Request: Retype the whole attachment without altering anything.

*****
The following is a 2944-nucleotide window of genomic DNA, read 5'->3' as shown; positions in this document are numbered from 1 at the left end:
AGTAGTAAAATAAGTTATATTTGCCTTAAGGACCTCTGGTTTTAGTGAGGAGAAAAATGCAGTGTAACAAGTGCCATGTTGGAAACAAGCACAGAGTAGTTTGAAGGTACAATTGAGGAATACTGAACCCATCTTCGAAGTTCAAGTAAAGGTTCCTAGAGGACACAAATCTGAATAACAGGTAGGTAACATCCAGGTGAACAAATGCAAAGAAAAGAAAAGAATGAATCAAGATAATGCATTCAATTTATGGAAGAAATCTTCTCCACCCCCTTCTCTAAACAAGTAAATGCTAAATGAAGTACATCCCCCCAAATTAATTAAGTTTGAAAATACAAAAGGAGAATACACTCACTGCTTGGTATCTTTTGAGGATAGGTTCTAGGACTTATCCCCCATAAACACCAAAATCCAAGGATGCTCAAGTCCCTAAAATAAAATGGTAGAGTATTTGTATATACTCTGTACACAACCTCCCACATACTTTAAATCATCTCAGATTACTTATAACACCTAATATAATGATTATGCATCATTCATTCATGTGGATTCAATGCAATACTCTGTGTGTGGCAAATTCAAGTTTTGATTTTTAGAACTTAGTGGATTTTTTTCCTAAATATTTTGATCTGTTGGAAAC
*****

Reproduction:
The following is a 2944-nucleotide window of genomic DNA, read 5'->3' as shown; positions in this document are numbered from 1 at the left end:
AGTAGTAAAATAAGTTATATTTGCCTTAAGGACCTCTGGTTTTAGTGAGGAGAAAAATGCAGTGTAACAAGTGCCATGTTGGAAACAAGCACAGAGTAGTTTGAAGGTACAATTGAGGAATACTGAACCCATCTTCGAAGTTCAAGTAAAGGTTCCTAGAGGACACAAATCTGAATAACAGGTAGGTAACATCCAGGTGAACAAATGCAAAGAAAAGAAAAGAATGAATCAAGATAATGCATTCAATTTATGGAAGAAATCTTCTCCACCCCCTTCTCTAAACAAGTAAATGCTAAATGAAGTACATCCCCCCAAATTAATTAAGTTTGAAAATACAAAAGGAGAATACACTCACTGCTTGGTATCTTTTGAGGATAGGTTCTAGGACTTATCCCCCATAAACACCAAAATCCAAGGATGCTCAAGTCCCTAAAATAAAATGGTAGAGTATTTGTATATACTCTGTACACAACCTCCCACATACTTTAAATCATCTCAGATTACTTATAACACCTAATATAATGATTATGCATCATTCATTCATGTGGATTCAATGCAATACTCTGTGTGTGGCAAATTCAAGTTTTGATTTTTAGAACTTAGTGGATTTTTTTCCTAAATATTTTGATCTGTTGGAAAC